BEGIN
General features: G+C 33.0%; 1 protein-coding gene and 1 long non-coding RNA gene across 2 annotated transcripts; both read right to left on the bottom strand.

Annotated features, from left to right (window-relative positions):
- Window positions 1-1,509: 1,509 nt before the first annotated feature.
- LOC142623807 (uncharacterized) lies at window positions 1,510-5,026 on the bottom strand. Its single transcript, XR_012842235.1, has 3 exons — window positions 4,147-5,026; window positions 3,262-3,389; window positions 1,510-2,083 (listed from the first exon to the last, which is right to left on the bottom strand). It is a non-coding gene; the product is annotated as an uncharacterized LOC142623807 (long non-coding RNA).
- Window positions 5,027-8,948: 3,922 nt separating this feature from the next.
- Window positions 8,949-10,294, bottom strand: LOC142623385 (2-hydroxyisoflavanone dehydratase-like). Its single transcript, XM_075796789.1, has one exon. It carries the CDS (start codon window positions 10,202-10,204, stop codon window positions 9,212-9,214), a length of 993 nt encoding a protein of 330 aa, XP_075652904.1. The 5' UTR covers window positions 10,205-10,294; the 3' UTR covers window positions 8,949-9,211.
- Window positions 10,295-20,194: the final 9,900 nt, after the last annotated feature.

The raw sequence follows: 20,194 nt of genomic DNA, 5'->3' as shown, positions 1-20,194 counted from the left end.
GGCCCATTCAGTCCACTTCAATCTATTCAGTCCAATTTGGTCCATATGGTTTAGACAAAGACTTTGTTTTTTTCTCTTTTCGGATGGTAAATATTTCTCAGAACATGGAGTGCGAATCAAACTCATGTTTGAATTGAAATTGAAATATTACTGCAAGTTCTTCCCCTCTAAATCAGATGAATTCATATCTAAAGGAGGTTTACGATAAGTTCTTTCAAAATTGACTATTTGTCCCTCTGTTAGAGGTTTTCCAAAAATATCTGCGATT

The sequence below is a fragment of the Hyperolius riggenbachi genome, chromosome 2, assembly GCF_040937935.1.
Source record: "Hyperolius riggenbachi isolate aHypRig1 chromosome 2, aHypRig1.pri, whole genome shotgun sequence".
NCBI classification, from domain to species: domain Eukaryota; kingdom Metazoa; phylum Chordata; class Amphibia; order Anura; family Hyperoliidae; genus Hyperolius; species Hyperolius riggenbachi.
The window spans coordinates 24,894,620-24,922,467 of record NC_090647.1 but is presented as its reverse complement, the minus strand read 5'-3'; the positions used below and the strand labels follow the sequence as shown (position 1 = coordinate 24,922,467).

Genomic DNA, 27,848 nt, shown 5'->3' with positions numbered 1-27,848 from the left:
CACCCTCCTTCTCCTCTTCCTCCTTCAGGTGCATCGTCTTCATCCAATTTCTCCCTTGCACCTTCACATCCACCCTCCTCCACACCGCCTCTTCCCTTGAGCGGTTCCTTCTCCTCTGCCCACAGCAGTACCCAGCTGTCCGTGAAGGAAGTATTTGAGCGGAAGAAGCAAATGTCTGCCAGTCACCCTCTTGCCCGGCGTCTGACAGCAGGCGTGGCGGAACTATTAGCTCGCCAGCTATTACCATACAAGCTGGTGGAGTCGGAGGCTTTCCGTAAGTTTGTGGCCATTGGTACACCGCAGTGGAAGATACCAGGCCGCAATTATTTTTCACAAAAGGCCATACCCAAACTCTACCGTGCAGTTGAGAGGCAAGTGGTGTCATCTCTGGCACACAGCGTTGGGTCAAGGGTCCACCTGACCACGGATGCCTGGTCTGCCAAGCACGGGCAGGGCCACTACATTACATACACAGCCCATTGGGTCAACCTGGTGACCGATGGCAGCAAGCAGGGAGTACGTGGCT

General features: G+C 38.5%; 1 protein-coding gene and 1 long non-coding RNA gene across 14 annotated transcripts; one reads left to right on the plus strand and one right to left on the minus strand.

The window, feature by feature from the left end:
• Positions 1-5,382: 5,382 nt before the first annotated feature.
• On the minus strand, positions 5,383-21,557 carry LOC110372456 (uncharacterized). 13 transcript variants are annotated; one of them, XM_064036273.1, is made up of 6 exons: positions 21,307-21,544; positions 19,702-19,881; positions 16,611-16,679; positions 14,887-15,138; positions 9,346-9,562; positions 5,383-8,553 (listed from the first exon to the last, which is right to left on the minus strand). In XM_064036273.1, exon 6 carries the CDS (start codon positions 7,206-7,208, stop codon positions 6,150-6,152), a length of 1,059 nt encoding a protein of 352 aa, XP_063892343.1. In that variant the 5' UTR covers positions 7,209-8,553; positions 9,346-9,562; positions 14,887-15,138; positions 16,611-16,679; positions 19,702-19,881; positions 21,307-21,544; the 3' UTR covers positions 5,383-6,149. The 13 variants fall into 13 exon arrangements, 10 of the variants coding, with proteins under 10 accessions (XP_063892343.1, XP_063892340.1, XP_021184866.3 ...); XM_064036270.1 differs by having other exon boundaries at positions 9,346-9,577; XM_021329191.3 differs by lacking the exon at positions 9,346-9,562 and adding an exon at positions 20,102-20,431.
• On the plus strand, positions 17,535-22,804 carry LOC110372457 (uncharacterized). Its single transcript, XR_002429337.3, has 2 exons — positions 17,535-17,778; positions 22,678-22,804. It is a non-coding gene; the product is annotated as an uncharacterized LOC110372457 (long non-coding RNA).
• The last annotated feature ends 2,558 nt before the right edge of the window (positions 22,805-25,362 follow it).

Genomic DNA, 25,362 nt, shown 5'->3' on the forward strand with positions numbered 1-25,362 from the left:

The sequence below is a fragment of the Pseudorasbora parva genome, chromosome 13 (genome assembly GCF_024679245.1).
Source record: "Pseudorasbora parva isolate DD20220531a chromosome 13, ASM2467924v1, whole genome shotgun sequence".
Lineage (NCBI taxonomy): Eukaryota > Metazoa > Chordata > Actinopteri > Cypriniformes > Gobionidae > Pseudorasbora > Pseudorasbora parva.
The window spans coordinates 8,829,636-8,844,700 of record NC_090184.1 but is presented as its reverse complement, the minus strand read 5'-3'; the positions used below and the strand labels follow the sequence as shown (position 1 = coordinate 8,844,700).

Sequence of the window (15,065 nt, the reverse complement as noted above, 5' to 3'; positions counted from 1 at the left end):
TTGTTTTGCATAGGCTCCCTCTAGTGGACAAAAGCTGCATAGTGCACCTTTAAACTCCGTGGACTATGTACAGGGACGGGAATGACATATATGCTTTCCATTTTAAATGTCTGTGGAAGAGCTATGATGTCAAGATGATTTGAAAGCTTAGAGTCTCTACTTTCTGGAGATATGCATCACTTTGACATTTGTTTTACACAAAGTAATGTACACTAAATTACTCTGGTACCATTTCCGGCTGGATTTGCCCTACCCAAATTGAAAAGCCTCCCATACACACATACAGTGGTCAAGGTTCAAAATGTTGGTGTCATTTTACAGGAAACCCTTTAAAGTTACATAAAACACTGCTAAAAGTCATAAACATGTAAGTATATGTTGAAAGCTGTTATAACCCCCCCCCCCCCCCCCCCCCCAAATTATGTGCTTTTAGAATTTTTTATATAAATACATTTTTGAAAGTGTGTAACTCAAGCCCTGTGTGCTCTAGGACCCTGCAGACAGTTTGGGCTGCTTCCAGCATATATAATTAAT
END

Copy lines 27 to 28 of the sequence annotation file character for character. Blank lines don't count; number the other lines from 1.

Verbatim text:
Sequence of the window (15,065 nt, the reverse complement as noted above, 5' to 3'; positions counted from 1 at the left end):
TTGTTTTGCATAGGCTCCCTCTAGTGGACAAAAGCTGCATAGTGCACCTTTAAACTCCGTGGACTATGTACAGGGACGGGAATGACATATATGCTTTCCATTTTAAATGTCTGTGGAAGAGCTATGATGTCAAGATGATTTGAAAGCTTAGAGTCTCTACTTTCTGGAGATATGCATCACTTTGACATTTGTTTTACACAAAGTAATGTACACTAAATTACTCTGGTACCATTTCCGGCTGGATTTGCCCTACCCAAATTGAAAAGCCTCCCATACACACATACAGTGGTCAAGGTTCAAAATGTTGGTGTCATTTTACAGGAAACCCTTTAAAGTTACATAAAACACTGCTAAAAGTCATAAACATGTAAGTATATGTTGAAAGCTGTTATAACCCCCCCCCCCCCCCCCCCCCCAAATTATGTGCTTTTAGAATTTTTTATATAAATACATTTTTGAAAGTGTGTAACTCAAGCCCTGTGTGCTCTAGGACCCTGCAGACAGTTTGGGCTGCTTCCAGCATATATAATTAAT